A recent study has concluded that it doesn’t pay to be a “nice” guy. Scientists have found that men who are “agreeable” in the workplace don’t earn as much money as men who are more cutthroat. This groundbreaking finding serves to prove that tired old saying that “nice guys finish last.” When did you become so starved for attention, science? I know that modern society is allergic to reason and that facts and the boring pursuit of truth aren’t sexy. But why bother drumming up controversy by using social research to confirm a statement that only reinforces gender cliches? Do you need a ratings boost?
When women hear that “nice guys finish last,” they wail and shake their fists and wonder aloud, very loudly, if they’ll ever, ever, ever find a guy who isn’t a jackass. Then there are the men who are actually jackasses who tell themselves they’re “nice guys,” because even jackasses need to sleep. But then they read, for the 1000th time, that “nice guys finish last,” and resign themselves to being jackasses. Because why bother being a nice guy if you’re doomed to failure? Both men and women respond emotionally to the phrase “nice guys finish last.” I don’t care how scientifically sound the study happens to be because I’ll bet all my credit card debt that it was inspired by a desire to steal some spotlight instead of illuminating the human condition. Keep reading »
#320 on the list of things I’m thankful for: studies on the benefits of wine. The latest cause for popping a cork: it’s liquid sunscreen. Researchers at the University of Barcelona have discovered that grapes have the power to protect your skin from UV rays, the cause of sun-related skin cancers, premature aging and temporary burning.
Flavonoids found in wine (particularly Cabernets, Petite Syrahs, and Pinot Noirs) act as shields for cells at risk of breaking down from UV exposure, according to the research. Keep reading »
Teen boys masturbate more than teen girls and start touching themselves at younger ages, according to a new study of 800 teens by National Survey of Sexual Health and Behavior. You’re shocked, right? Keep reading »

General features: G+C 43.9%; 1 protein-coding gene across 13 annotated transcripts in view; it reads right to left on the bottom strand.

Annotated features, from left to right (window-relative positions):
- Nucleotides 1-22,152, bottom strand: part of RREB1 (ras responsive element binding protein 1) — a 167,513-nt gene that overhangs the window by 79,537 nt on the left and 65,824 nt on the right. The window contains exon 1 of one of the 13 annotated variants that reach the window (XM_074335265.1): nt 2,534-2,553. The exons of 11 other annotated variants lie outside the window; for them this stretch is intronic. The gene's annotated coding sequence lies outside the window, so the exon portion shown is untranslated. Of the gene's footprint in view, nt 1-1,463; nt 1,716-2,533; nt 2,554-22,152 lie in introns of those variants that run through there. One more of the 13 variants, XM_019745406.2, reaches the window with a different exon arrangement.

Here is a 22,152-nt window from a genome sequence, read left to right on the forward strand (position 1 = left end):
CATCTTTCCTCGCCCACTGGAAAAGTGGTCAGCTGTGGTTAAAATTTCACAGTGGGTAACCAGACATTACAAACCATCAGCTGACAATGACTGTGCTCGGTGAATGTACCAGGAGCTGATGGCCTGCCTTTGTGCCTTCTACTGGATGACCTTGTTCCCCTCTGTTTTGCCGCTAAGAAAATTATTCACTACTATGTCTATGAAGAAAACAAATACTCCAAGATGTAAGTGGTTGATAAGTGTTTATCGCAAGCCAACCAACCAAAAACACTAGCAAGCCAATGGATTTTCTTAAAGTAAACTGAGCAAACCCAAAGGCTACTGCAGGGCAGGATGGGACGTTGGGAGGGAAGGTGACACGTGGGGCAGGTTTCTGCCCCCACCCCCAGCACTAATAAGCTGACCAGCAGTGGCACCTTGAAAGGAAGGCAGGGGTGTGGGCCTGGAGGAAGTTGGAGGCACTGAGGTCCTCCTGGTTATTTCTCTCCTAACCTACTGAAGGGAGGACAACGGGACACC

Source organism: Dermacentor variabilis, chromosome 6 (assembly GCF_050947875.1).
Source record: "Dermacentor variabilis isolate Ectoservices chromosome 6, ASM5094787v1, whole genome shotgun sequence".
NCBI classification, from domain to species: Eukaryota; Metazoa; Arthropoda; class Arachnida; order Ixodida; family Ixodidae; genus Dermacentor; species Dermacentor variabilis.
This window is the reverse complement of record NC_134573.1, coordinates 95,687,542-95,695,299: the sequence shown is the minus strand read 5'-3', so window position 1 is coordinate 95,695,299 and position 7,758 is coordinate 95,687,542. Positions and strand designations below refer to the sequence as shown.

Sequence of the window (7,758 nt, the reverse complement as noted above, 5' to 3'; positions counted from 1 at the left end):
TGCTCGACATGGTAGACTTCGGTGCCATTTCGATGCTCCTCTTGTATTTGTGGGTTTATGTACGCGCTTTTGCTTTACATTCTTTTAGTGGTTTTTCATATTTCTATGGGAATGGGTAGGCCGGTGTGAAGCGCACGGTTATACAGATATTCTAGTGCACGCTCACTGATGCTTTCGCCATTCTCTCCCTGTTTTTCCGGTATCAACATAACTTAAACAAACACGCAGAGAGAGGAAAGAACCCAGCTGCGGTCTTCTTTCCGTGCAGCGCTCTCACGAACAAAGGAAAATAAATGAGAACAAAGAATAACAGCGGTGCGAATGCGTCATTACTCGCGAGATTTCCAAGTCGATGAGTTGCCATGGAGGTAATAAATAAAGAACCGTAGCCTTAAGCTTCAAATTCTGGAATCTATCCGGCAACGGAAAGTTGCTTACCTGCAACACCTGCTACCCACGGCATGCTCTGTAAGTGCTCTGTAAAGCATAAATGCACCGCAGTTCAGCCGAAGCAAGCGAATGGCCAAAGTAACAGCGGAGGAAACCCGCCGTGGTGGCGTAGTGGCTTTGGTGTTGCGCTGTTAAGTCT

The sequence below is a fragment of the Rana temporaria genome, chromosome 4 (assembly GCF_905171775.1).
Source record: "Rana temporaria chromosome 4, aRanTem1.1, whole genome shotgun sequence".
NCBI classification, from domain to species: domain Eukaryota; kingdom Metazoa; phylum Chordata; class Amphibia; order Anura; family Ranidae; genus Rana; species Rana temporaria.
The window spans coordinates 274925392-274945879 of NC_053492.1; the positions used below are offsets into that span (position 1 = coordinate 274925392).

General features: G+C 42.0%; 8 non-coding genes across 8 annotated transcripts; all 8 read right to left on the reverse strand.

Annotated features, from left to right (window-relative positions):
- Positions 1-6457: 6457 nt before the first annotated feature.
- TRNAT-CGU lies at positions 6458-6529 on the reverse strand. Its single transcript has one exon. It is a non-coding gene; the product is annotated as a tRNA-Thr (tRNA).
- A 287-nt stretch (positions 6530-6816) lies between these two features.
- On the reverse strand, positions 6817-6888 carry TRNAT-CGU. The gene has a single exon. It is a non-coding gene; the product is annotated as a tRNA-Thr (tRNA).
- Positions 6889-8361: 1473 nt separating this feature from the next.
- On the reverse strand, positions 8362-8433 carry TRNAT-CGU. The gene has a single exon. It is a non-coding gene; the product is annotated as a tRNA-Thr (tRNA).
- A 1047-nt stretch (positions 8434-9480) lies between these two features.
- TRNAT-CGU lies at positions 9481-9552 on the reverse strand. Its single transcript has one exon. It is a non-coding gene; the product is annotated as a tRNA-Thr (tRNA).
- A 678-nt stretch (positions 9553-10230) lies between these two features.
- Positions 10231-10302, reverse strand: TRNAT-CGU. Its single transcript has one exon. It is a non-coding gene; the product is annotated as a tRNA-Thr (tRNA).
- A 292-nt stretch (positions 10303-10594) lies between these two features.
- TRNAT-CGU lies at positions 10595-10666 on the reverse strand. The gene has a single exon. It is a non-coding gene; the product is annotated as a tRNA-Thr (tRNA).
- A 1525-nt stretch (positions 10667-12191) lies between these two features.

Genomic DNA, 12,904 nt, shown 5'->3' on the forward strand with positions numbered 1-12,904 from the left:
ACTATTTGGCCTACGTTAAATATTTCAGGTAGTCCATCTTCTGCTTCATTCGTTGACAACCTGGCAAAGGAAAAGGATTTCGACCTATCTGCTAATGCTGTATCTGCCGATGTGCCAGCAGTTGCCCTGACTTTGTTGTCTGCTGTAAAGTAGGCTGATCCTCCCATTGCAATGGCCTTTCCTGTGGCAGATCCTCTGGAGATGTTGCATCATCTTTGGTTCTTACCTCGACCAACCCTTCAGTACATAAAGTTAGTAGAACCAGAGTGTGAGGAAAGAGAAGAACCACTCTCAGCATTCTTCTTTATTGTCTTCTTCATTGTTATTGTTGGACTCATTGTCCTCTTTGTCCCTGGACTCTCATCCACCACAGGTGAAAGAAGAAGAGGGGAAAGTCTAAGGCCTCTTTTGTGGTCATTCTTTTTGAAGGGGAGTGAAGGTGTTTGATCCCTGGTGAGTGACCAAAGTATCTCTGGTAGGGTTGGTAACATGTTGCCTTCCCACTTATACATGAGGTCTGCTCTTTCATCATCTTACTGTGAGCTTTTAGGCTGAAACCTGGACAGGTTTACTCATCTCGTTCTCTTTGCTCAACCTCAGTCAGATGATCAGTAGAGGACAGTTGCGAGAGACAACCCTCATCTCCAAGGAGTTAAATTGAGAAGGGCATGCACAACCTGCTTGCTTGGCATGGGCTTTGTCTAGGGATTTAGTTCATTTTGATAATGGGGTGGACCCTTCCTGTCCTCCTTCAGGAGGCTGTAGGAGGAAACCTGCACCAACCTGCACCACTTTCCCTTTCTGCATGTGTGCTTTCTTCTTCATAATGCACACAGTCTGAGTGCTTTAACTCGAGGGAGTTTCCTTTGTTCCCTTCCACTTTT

What can we learn from marriages on situation comedies? For starters bowling teams and in-laws mean trouble. And if your spouse wants to talk to you in the kitchen, you’re screwed. But the real secret, according to a new study, has to do with an epic sitcom formula: chubby husband, skinny wife.
A new study published in the journal Social Psychological and Personality Science, suggests that marriages are more satisfying for both husband and wife when the woman is skinnier than the guy. After four years, surveying 169 newlyweds, researchers claimed that a woman with a lower BMI pleased both parties ultimately.
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According to an incredibly biased study done by eHealthInsurance.com, 90 percent of college students said that they would automatically find someone more attractive if he or she had one important quality … health insurance. A rare commodity indeed. Heed the call, co-eds. This may be only thing within your control when it comes to getting ahead in love. Make yourself more desirable dating material by continuing your coverage on your parents’ plan if they can afford it or, perhaps, taking out additional student loans so that you can join your university’s health insurance. Go to parties and flash your insurance card. Brag about how cheap your co-pay is for the Pill or invite your crush to accompany you to your physical next week. Then just sit back and watch them fall madly in love with you. [Consumerist] Keep reading »